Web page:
Saturday, April 13, 2013

Seven Angry Men (Allied Artists, 1955)

by Mark Gabrish Conlan • Copyright © 2013 by Mark Gabrish Conlan • All rights reserved

I ran Charles a movie I’d recently recorded from TCM, Seven Angry Men, a not especially great but entertaining and quite fascinating film from Allied Artists (née Monogram) in 1955, directed by Charles Marquis Warren — best known as the creator of the long-running (20 years, which set the record for the longest-running drama series of all time, later tied but not beaten by the original Law and Order) Western TV series Gunsmoke. The script by Daniel B. Ullman is basically your pioneer homesteaders being hounded, harassed and attacked by vicious outlaws story — only the setting is “Bleeding Kansas” during the pitched battles over whether Kansas would come into the U.S. as a free or slave states, which took place from 1856 to 1858 and were basically the opening act of the Civil War, and the pioneer homesteaders are John Brown (Raymond Massey), his wife Mary (Ann Tyrrell) and their six sons: Owen (Jeffrey Hunter), Oliver (Larry Pennell), Frederick (John Smith), Jason (James Best), John, Jr. (Dennis Weaver, also a regular on Gunsmoke), and Watson (Tom Irish). Massey had previously played John Brown in the 1940 Warners’ big-budget Western The Santa Fe Trail, a pro-Southern gloss on the same events (well, Gone With the Wind had just been released, it was the most popular film of all time and therefore other studios had reason to believe that pro-Southern tales of the Civil War and the run-up to it were guaranteed box office) that portrayed Brown as an out-and-out villain.

His portrayal in Seven Angry Men is considerably more ambiguous and nuanced: Brown comes off as an Old Testament prophet — Charles joked that being involved with him was like being in a guerrilla war commanded by Isaiah — endlessly quoting or paraphrasing the Bible and insisting that he was literally ordered by God to be his avenging angel on earth to purge the U.S. of the evil of slavery. What’s fascinating about this movie is how it really seems like an anomaly given the historical Zeitgeist; it came out at an odd crossroads in human history, a year after the U.S. Supreme Court decision in Brown v. Board of Education that ruled that slavery’s successor, segregation, was unconstitutional, but also at the height of the so-called McCarthy era (“so-called” because it actually started before Senator Joe McCarthy emerged as a national figure and continued well past his demise), in which individuals in all sorts of professions, including filmmaking, were carefully vetted politically and required to affirm their “loyalty” not only to the United States government and to the capitalist economic system in order to work. The fact that the anti-Communist hysteria was still going strong in 1955 may account for the extent to which Ullman’s script stressed Brown’s religiosity; given that the U.S. officially defined the enemy not only as “Communism” but as “Godless Communism” (which led to the addition of “under God” to the Pledge of Allegiance, the addition of “In God We Trust” to all U.S. money, and the general effort on the part of government at all levels to declare atheists and agnostics at best second-class citizens and at worst anti-American pond scum), stressing Brown’s Christian beliefs and making them his primary motivation for his crusade (the word is appropriate for once!) against slavery obviously made him a bit more sympathetic to a 1955 audience.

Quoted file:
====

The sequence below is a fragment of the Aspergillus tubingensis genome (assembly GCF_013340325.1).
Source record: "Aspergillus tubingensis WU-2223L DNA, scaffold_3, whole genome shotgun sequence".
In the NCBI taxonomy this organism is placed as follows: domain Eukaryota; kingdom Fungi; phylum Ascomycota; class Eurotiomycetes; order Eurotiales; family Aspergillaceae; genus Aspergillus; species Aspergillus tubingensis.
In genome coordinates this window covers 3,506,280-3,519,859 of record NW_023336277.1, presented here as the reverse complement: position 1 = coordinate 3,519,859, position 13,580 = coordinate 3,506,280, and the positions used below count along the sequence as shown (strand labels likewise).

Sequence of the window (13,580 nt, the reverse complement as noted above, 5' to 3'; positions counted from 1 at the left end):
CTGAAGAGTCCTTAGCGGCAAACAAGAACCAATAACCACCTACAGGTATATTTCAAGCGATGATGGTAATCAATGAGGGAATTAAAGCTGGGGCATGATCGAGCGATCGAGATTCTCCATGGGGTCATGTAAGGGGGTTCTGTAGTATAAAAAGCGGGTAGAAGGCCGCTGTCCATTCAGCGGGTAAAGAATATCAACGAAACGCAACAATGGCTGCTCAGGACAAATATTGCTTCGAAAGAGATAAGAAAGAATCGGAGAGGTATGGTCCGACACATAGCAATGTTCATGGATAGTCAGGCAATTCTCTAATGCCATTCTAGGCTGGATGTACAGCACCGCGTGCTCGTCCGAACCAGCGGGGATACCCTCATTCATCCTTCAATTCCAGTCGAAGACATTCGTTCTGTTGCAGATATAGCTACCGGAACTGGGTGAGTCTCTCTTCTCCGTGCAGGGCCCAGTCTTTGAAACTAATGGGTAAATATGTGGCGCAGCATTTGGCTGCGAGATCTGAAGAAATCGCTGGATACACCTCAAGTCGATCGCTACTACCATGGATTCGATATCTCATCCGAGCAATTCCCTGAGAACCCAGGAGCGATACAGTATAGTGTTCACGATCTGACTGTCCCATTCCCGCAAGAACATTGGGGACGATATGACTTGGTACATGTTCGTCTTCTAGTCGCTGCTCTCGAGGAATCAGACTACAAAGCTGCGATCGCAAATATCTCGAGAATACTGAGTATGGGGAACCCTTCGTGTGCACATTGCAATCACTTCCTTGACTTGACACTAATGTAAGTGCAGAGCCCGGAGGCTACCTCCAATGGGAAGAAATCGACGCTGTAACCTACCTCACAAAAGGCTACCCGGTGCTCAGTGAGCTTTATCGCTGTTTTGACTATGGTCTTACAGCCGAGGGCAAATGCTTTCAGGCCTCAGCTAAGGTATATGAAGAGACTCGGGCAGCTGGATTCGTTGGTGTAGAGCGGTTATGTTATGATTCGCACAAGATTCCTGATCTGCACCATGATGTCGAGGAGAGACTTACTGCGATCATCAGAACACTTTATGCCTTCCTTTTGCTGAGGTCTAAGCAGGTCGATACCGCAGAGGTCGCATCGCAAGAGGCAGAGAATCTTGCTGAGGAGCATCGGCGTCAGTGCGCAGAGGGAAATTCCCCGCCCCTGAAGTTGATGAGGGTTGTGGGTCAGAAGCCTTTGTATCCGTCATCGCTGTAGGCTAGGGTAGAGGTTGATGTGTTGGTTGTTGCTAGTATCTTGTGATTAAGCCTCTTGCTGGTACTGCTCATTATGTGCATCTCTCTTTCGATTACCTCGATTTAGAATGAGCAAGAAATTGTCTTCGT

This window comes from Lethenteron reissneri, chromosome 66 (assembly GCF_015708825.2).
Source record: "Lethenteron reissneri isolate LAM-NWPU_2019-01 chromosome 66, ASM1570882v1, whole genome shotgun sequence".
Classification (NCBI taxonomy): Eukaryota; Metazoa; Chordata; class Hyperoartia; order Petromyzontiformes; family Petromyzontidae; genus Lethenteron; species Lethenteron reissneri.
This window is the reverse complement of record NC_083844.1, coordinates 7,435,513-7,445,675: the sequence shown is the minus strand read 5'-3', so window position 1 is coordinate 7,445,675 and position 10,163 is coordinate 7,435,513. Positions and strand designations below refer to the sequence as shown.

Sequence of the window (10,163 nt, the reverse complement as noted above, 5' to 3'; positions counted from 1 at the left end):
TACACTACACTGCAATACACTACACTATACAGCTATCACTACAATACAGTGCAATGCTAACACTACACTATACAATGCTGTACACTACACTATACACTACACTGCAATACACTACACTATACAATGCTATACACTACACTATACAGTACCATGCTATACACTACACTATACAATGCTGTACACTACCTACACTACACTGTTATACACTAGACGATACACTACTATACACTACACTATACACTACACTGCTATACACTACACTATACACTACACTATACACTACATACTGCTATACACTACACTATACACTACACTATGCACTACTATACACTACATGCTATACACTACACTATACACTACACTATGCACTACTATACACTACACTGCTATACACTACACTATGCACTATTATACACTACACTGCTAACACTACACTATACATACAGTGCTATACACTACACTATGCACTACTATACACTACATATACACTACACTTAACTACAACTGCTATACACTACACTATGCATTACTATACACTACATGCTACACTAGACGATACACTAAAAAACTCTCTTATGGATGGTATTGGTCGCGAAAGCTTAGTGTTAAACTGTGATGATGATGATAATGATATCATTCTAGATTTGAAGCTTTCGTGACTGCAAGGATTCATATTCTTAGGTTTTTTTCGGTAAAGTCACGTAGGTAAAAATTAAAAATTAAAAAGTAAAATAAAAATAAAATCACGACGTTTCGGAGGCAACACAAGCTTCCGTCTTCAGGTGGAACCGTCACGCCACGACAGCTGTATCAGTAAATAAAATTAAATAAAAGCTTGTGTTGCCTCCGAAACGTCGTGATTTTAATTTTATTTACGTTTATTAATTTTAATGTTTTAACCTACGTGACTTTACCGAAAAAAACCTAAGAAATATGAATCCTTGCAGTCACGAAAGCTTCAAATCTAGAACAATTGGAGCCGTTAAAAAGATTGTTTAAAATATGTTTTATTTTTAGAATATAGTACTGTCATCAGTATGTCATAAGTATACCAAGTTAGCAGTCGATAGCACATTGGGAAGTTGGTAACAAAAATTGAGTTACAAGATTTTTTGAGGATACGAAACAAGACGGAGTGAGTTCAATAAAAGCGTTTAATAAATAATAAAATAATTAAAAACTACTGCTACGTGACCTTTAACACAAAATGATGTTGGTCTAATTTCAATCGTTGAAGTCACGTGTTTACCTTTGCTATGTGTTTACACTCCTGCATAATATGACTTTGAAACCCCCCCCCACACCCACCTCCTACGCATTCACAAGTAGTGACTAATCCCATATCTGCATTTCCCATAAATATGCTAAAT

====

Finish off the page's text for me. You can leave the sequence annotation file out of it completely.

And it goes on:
Seven Angry Men has its flaws; it’s the sort of movie that walks right up to a lot of heavy-duty issues that still resonate today — like whether violence in the cause of political or social change is ever justified, and whether taking up arms against an evil and inevitably shedding innocent blood in the process advances the cause of social justice or just cheapens and demeans its practitioners — without really tackling them. And it has other, more superficial flaws too: Massey as Brown seems to have walked off the canvas of a 19th century painting, and his dialogue is sufficiently alien from the normal speech patterns of 1955 it’s easy to believe he’s a man from the past (albeit a highly theatrical one whose stylized language is probably nothing like the way normal people talked then), but the young actors playing his sons bring their usual 1950’s Brylcreemed hairdos to the set and look like just what they are — modern people in period costumes. The plotline follows Brown from the bloodshed in “Bleeding Kansas,” and dramatizes both the raid on the free-soil community of Lawrence and Brown’s response (he captures two of the young men who were in on the raid and, though they have both guns and ropes, they eschew those more common means of 19th century killing in favor of stabbing them à la Julius Caesar), and the main conflicts are between Brown and at least some of his sons, Owen and Frederick in particular, who get disgusted by the bloodshed on both sides and just want to get out of Kansas and live normal lives. Frederick is actually trying to do just that when pro-slavery “border ruffians” led by the film’s principal villain, Martin White (a marvelous performance by real-life ex-con Leo Gordon), ambush him and kill him just because he’s one of the sons of the hated John Brown. Brown leaves Kansas after the 1858 vote by which its citizens decide to come into the Union as a free state (under the Kansas-Nebraska Act of 1854, sponsored by Illinois Senator Stephen Douglas, which established so-called “popular sovereignty” by which the settlers in those territories could decide whether they would be slave or free — opponents contemptuously called it “squatter sovereignty” and Douglas’s 1858 re-election opponent, Abraham Lincoln, acidly said that all “popular sovereignty” meant was “if any one man choose to enslave another, no third man will be allowed to object”) and organizes his next campaign against slavery, the raid on Harper’s Ferry, Virginia in 1859.